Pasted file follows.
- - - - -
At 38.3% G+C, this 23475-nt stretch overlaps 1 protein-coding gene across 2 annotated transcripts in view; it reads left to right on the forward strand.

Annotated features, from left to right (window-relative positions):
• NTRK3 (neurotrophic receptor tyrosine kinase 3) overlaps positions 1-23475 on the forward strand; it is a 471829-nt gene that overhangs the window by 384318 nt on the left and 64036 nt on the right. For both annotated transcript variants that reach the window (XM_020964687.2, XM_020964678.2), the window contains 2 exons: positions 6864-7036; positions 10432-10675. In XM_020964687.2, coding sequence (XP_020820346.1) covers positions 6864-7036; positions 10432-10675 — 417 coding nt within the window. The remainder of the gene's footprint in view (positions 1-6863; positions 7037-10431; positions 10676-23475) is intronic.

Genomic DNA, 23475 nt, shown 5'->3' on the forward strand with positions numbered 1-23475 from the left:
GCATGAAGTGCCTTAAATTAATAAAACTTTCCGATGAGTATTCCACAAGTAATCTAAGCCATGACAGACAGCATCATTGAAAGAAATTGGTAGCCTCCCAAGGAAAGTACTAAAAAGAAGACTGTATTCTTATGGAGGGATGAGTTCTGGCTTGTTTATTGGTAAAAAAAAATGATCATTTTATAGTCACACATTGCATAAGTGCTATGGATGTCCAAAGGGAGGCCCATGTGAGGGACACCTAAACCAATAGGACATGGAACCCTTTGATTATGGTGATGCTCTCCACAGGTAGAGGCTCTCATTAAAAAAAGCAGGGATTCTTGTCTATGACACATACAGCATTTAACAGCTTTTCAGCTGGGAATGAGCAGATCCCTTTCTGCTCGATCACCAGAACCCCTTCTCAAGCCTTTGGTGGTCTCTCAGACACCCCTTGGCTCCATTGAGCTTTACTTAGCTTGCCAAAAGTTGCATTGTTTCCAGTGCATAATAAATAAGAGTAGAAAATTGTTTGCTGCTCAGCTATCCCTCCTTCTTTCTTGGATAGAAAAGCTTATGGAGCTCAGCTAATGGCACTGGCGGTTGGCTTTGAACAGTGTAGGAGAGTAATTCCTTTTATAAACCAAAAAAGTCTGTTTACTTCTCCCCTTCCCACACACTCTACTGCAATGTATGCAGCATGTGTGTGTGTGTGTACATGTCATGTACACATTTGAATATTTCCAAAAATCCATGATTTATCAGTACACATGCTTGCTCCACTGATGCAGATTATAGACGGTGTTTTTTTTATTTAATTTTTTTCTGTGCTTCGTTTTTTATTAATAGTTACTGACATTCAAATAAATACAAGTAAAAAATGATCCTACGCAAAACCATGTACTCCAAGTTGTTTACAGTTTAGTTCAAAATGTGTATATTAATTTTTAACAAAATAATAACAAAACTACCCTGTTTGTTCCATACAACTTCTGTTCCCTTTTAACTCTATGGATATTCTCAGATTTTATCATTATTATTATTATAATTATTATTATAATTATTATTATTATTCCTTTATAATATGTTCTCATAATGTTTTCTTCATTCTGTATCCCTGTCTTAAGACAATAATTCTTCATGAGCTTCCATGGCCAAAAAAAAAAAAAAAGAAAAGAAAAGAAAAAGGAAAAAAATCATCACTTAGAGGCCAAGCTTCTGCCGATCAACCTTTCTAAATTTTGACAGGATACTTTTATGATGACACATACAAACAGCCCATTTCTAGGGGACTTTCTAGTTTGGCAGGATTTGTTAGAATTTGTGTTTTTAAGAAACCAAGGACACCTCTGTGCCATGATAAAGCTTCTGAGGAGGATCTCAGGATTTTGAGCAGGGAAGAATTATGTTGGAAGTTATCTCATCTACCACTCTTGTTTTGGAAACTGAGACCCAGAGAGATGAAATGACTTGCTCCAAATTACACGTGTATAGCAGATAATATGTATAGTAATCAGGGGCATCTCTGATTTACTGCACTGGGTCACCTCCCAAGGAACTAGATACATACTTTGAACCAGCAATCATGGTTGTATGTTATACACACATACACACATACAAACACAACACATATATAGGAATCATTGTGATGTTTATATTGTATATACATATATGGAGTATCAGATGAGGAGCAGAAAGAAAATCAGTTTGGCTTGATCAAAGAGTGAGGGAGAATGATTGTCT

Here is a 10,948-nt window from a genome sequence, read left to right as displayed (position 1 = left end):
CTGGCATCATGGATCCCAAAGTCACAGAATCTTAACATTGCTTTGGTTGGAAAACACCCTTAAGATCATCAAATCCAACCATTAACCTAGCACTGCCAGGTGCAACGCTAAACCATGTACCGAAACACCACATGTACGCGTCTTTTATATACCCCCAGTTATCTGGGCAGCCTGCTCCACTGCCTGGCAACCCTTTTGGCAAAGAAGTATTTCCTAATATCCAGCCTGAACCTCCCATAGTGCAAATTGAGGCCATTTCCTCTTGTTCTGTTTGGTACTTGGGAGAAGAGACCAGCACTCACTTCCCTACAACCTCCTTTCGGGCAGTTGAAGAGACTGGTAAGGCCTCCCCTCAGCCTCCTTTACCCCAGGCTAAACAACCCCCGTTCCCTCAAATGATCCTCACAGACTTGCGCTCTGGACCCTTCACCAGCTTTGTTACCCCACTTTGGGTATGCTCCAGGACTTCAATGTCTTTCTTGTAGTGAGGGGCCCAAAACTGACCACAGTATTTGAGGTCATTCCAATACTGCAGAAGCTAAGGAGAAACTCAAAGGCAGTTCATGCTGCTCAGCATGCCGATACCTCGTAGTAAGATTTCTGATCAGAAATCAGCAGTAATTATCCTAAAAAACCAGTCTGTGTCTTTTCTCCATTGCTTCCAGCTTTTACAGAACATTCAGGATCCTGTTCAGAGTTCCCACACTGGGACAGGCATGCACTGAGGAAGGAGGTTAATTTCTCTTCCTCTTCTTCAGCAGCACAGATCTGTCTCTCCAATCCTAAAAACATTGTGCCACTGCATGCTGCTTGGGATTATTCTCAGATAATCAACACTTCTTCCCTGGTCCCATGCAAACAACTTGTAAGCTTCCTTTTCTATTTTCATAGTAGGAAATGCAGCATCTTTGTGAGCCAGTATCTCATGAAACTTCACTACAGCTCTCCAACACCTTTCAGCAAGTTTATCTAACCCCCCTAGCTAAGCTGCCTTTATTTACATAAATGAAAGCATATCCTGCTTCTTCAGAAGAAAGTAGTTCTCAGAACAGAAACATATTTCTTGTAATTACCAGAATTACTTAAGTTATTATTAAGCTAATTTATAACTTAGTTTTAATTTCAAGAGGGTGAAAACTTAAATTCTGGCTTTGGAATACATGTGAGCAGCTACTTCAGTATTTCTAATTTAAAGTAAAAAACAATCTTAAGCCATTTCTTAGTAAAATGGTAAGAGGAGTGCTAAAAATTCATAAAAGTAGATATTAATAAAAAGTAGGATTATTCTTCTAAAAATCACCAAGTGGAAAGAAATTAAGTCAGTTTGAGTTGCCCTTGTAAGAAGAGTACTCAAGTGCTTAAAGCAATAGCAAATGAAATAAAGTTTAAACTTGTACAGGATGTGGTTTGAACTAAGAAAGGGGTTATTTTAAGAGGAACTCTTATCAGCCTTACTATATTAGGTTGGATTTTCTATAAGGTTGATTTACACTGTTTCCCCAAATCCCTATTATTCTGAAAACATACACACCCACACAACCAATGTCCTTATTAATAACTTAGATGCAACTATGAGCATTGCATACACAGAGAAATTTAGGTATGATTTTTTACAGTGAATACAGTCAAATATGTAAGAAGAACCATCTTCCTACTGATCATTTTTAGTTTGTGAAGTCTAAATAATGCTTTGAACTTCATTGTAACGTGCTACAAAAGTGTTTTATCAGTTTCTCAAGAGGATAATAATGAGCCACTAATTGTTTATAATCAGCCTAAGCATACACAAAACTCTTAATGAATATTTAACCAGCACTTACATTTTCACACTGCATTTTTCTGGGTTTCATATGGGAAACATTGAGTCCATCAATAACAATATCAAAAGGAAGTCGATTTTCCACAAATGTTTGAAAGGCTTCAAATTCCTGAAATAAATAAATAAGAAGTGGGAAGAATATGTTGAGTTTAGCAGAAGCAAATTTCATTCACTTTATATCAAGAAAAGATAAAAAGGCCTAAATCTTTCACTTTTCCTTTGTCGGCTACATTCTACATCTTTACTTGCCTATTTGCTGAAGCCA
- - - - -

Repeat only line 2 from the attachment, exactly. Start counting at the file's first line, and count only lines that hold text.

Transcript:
Annotated features, from left to right (window-relative positions):